Home / Tech / News / Watch NASA's second attempt at inflating the first expandable habitat on the ISS

Watch NASA's second attempt at inflating the first expandable habitat on the ISS

After failing its first attempt, NASA will try once again to deploy its first expandable habitat. The space agency will start inflating the Bigelow Expandable Activity Module (BEAM) on Saturday morning, starting at 9AM ET. You can watch the event live on NASA TV.

Astronauts will enter it three to four times a year

NASA’s first attempt had to be stopped on Thursday because the habitat hit some higher-than-expected internal forces during manual expansion. But the space agency has now refined its models and officials say that they expect to see the habitat expand fully.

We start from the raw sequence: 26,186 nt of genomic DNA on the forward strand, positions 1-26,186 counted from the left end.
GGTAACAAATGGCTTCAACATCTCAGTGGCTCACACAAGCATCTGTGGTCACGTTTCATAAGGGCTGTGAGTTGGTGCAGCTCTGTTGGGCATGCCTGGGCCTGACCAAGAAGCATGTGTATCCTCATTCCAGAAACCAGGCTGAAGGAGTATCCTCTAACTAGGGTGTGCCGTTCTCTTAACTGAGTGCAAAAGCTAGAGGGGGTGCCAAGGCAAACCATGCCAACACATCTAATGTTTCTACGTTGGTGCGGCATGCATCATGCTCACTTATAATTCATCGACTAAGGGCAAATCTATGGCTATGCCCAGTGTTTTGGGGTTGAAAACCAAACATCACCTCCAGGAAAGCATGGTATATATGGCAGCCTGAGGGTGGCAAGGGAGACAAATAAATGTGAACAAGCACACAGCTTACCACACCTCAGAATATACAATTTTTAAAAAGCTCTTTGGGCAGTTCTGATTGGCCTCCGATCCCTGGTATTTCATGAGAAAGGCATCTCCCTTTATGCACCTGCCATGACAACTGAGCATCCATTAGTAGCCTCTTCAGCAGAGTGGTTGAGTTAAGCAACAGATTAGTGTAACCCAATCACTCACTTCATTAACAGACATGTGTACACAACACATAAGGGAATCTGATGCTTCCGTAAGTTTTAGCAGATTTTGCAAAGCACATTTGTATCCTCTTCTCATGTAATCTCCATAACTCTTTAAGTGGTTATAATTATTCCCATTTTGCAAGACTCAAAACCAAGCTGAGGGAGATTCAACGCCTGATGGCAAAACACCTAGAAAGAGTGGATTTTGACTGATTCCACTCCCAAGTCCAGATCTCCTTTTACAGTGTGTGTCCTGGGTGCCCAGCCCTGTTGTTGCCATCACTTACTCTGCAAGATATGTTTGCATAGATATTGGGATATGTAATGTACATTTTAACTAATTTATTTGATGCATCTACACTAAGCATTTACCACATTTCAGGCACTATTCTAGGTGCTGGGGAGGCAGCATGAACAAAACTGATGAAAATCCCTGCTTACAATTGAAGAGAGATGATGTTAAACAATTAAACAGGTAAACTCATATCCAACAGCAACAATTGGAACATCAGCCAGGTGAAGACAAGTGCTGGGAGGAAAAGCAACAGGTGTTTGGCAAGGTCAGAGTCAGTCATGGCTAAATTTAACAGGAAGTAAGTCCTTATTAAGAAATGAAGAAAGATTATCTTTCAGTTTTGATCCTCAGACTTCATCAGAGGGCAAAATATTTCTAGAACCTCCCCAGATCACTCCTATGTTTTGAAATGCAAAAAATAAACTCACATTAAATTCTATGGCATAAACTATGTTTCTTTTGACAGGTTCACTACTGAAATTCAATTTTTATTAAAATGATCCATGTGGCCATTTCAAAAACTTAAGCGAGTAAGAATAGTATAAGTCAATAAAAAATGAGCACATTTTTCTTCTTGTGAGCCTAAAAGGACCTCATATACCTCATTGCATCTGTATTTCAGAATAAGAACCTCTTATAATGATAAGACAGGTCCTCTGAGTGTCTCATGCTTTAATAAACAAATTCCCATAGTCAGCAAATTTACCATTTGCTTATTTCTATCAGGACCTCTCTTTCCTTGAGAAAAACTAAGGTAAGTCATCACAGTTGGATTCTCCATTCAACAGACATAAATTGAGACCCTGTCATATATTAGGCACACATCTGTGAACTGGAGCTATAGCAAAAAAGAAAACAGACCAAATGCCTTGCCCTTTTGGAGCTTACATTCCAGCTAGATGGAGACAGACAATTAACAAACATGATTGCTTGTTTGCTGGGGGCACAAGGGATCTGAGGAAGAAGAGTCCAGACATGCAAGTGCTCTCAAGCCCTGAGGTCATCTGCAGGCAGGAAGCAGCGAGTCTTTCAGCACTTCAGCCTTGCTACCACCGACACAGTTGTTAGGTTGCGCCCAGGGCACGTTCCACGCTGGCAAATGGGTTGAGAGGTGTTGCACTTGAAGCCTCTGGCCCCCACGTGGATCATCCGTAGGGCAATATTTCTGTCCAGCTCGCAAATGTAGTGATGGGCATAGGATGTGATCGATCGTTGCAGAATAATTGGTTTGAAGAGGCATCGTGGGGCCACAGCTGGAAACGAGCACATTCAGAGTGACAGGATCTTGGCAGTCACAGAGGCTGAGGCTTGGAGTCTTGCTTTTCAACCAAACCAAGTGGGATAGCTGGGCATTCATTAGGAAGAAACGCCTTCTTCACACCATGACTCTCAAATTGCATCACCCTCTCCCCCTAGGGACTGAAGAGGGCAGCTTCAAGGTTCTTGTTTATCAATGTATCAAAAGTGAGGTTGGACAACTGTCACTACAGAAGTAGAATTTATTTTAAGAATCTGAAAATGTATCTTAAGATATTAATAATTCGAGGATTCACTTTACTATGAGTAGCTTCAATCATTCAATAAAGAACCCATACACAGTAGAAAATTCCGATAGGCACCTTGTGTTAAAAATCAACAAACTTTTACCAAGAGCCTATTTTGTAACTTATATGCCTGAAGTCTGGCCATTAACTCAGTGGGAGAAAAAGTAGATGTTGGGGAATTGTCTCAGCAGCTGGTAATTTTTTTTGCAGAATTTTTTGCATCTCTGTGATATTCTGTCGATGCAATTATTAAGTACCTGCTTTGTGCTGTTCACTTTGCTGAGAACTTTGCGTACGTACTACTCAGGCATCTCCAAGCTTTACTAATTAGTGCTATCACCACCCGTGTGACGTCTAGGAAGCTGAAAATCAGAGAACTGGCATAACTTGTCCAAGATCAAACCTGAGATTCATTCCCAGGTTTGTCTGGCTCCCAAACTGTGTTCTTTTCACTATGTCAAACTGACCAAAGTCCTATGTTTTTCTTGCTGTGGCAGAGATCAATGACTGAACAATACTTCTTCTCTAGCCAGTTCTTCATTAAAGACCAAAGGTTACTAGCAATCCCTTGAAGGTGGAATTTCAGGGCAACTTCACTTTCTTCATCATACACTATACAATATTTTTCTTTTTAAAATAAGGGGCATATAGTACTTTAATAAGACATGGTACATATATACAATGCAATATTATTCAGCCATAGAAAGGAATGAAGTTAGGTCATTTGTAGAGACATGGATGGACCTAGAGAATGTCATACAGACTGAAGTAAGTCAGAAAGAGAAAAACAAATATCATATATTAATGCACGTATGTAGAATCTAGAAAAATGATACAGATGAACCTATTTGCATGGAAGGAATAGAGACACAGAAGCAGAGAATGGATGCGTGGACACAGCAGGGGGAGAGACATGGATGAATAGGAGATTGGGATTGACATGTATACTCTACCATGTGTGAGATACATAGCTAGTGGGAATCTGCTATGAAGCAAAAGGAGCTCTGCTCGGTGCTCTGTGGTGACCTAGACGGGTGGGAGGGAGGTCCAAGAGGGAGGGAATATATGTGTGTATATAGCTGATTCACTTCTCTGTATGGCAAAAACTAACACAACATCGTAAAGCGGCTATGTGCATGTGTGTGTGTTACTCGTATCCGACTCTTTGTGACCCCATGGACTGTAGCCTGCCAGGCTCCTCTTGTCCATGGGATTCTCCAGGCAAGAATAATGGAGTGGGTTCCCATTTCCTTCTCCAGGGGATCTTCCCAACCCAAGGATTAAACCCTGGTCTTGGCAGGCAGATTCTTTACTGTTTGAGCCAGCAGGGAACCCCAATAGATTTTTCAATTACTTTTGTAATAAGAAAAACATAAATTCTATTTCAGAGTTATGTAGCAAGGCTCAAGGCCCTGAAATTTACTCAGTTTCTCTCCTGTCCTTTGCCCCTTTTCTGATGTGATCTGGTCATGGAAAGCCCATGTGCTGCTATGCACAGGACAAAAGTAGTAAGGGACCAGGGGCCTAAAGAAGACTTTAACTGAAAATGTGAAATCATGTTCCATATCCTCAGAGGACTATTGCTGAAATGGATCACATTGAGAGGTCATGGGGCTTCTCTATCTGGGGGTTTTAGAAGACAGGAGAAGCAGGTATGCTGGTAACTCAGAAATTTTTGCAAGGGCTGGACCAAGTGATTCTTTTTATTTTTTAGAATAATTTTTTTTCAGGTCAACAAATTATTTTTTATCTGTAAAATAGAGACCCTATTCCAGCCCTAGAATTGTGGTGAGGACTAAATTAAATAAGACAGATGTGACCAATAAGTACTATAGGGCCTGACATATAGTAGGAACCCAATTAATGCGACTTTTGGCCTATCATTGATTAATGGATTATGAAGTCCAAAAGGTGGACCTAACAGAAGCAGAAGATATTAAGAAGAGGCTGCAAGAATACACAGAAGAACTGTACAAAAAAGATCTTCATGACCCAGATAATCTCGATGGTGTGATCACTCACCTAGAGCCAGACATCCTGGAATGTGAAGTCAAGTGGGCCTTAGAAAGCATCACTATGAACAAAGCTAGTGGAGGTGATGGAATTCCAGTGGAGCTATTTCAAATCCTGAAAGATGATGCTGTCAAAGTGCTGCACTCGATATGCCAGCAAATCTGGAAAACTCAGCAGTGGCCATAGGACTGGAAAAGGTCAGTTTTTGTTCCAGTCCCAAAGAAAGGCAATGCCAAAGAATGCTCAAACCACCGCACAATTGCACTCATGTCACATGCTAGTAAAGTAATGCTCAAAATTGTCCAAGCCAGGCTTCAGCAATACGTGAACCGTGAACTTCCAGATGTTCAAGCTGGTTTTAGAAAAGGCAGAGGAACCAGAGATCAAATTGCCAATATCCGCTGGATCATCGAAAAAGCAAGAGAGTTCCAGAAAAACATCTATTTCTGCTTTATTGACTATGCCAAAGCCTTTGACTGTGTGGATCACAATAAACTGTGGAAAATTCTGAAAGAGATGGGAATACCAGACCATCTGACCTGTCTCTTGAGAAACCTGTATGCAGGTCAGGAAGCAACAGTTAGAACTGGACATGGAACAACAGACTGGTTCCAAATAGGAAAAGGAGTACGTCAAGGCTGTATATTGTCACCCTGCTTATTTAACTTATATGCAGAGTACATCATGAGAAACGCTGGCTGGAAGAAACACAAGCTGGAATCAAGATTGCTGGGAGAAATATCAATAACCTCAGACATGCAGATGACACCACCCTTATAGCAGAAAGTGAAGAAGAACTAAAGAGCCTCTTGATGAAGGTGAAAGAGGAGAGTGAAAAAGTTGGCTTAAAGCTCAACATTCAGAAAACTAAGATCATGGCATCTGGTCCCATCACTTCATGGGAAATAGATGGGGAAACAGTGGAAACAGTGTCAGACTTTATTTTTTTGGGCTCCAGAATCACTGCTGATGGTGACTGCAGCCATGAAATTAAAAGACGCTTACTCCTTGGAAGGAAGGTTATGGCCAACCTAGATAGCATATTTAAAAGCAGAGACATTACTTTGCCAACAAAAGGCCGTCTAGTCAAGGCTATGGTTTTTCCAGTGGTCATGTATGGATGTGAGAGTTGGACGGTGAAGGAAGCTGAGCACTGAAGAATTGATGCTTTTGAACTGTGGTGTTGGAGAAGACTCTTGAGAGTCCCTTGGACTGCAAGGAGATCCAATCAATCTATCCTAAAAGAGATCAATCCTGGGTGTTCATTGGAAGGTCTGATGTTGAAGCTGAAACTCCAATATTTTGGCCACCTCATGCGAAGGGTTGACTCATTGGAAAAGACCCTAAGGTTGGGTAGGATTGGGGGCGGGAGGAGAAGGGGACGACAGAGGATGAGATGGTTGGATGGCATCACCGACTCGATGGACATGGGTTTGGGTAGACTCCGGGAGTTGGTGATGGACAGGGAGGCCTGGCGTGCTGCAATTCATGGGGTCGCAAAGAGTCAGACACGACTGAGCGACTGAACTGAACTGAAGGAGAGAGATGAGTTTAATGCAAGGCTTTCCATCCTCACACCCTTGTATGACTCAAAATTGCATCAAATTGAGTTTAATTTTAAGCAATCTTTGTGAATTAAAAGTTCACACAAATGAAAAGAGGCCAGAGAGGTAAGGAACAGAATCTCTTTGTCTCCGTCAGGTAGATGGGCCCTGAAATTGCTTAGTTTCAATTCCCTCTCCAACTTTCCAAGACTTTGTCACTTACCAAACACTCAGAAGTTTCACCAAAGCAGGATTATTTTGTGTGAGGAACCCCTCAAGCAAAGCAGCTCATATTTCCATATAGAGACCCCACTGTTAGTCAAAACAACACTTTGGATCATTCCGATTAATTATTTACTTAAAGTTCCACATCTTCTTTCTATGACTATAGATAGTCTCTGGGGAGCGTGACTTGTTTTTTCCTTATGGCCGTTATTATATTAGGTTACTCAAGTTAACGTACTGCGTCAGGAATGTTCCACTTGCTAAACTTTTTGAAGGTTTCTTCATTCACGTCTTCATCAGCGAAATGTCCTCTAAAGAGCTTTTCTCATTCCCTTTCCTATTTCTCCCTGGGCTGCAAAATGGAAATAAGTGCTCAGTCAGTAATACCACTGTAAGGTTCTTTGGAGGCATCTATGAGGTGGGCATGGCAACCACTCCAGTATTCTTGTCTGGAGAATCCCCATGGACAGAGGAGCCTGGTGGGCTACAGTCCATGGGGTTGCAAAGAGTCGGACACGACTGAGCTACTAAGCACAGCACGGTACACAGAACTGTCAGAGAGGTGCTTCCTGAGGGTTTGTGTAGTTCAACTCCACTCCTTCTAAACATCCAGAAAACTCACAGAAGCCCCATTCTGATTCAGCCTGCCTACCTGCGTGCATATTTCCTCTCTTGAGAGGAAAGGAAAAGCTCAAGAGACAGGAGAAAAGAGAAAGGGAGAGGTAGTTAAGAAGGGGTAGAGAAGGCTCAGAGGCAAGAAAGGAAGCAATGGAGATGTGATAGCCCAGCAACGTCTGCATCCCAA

The BEAM’s design is intended to give astronauts a bit more room aboard the ISS. But that won’t happen just yet. First, the BEAM has to be tested out to see how it holds up in space. Because NASA doesn’t know if the habitat is safe yet, astronauts will only enter it about three to four times a year, for a period of two years. And each time they do, they’ll gather data that will be used to assess its conditions.

The expandable habitat’s main advantage is its size and weight. When it’s deflated, it’s only 7 feet long and 7.7 feet in diameter. But once deployed, the habitat will be 13 feet long and 10.6 feet in diameter. And at 3,000 pounds, the BEAM weighs about 23,000 pounds less than the metal Unity module on the ISS.

If the data that astronauts gather demonstrates that the BEAM can protect against solar radiation, space debris, and extreme temperatures, it could eventually allow for the development of private space hotels.


Source link

Check Also

Shane Dawson’s new docuseries asks: Is Jake Paul a sociopath?

The first episode of Shane Dawson’s new documentary series, “The Mind of Jake Paul,” has …

Leave a Reply

Your email address will not be published. Required fields are marked *

This site uses Akismet to reduce spam. Learn how your comment data is processed.